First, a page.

James Thomas, an experienced committed and innovative development consultant lost his life in the terrorist attack at the Westgate shopping mall in the Kenyan capital, Nairobi on September 21st 2013.
James will be remembered for his active role in development throughout the apartheid era in South Africa, leading many non-profit initiatives at the time. James was the creative brainchild behind many successful initiatives, ranging from the development of entrepreneurial training tools now used in over 45 countries to the support of South Africa’s most successful youth choir. James touched the hearts and souls of all those he has worked with, from country leaders through to local taxi drivers. He was a dedicated husband to his wife Colleen, and an inspirational father to his two beloved daughters, Julie and Sarah, and his beloved foster son, Sipho.
James was in Kenya at the time, representing EVI in a market development program in Kenya. James was advising the programme in a number of key ways. In particular he had been mentoring the project team to design innovative approaches to improve access to agricultural inputs and extension services.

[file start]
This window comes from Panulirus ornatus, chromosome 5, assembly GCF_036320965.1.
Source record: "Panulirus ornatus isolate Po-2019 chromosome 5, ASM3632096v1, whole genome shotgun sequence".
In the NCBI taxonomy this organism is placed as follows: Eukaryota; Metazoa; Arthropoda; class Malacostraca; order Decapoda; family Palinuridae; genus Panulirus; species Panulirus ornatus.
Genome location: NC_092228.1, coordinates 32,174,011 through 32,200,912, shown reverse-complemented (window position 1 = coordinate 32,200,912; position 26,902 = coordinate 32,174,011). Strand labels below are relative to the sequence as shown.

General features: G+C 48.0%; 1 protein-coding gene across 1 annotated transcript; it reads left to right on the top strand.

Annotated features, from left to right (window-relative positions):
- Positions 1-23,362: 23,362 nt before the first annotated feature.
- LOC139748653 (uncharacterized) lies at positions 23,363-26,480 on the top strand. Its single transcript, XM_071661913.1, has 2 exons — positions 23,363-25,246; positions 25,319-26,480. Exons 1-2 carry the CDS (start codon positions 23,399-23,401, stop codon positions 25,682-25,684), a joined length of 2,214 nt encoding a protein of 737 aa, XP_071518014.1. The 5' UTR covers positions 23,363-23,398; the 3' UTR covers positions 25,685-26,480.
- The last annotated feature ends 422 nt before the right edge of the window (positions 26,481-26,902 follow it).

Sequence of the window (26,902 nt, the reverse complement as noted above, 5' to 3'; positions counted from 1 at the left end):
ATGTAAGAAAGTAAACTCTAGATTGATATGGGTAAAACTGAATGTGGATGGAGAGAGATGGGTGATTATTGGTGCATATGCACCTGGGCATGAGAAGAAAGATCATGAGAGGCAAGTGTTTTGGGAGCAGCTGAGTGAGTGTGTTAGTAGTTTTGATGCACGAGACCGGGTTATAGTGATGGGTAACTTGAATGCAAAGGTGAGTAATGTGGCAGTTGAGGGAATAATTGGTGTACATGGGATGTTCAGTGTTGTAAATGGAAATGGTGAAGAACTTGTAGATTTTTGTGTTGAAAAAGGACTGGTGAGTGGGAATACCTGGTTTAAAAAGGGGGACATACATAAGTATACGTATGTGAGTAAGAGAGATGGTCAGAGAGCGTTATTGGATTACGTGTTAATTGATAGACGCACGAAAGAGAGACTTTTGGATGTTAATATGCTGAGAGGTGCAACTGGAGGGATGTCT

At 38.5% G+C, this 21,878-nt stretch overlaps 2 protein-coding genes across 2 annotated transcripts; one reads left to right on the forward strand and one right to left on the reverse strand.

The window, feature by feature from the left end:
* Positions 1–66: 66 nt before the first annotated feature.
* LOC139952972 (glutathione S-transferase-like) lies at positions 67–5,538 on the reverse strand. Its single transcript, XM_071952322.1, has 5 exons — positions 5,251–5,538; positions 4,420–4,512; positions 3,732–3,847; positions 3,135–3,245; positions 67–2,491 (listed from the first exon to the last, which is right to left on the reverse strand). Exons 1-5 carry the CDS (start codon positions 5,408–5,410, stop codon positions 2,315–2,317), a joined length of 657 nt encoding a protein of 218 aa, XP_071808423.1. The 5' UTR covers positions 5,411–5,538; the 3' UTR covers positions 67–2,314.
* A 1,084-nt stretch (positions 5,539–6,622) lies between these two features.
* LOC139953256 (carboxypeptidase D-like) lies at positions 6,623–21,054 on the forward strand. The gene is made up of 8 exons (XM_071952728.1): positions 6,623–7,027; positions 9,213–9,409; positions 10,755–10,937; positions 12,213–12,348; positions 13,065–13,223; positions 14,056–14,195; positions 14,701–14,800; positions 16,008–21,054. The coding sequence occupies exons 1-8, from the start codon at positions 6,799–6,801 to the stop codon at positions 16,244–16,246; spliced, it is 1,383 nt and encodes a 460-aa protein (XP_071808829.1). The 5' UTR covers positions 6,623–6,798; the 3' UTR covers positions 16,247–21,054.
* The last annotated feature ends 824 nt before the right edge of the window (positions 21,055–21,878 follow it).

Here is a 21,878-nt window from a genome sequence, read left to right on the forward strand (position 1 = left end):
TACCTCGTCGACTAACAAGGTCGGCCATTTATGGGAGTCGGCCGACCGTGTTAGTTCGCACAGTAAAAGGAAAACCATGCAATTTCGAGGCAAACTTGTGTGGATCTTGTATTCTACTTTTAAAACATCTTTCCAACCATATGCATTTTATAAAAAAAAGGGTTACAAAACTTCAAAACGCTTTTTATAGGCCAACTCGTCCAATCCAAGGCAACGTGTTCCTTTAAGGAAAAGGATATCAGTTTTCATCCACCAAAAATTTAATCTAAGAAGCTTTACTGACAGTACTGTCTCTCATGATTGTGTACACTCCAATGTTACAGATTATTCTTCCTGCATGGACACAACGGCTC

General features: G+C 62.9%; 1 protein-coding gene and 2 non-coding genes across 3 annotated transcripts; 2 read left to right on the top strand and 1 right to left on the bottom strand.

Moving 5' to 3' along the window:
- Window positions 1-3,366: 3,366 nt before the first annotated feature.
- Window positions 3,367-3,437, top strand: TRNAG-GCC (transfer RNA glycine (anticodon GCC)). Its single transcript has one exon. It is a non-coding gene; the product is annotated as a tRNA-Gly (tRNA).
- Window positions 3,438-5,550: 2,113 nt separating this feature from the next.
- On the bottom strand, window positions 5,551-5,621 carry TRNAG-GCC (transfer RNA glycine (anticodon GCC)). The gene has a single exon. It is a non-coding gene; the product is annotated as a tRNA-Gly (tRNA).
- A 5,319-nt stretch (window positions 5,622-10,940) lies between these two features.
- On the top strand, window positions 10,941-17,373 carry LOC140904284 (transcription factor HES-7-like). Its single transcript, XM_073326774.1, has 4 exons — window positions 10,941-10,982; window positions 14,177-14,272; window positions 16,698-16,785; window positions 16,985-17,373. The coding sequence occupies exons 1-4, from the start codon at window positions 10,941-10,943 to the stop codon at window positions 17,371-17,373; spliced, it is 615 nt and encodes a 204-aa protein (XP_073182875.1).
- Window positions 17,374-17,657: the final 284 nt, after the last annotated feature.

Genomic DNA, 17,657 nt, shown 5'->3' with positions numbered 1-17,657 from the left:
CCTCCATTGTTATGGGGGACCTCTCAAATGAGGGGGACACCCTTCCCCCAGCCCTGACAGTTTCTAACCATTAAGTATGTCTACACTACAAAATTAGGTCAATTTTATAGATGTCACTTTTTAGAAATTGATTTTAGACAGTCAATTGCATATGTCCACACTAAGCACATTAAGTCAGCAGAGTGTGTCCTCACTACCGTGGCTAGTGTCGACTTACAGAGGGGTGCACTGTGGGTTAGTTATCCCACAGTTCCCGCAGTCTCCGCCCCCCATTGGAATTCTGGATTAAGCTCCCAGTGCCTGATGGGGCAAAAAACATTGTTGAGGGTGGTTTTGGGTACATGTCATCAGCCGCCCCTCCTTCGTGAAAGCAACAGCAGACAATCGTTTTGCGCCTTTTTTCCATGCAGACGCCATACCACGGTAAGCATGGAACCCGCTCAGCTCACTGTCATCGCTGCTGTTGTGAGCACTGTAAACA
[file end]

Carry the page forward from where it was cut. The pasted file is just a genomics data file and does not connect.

His approach was to help transform the way in which agricultural dealers engage with farmers by bundling together services such as increased access to crop services, financial products and agronomic practice. This has allowed agricultural dealers to offer a stronger and more effective service to the rural communities they serve.
The impact of James’s approach has already been felt by thousands of small holder farmers in the Nyanza and Eastern Provinces of Kenya with increasing evidence of uptake and interest in more marginal and arid areas of Northern Kenya. James’s target beneficiaries – in this, as in other projects throughout his career – were small scale farmers and micro-entrepreneurs, as well as the business people who manage to exist at the extreme margins of agricultural market systems in Kenya.
Through EVI, James was involved in helping to launch an ambitious initiative to reach hundreds of thousands of youth through multimedia “edu-tainment” channels focusing on business and entrepreneurialism in a range of agricultural sectors and in areas of significant youth unemployment. Using radio, web and SMS technology James was involved in pumping new types of information into the market to help those at the margins to compete, to succeed and to create wealth.
James was committed to the continent he lived and worked in and he inspired those that worked with him.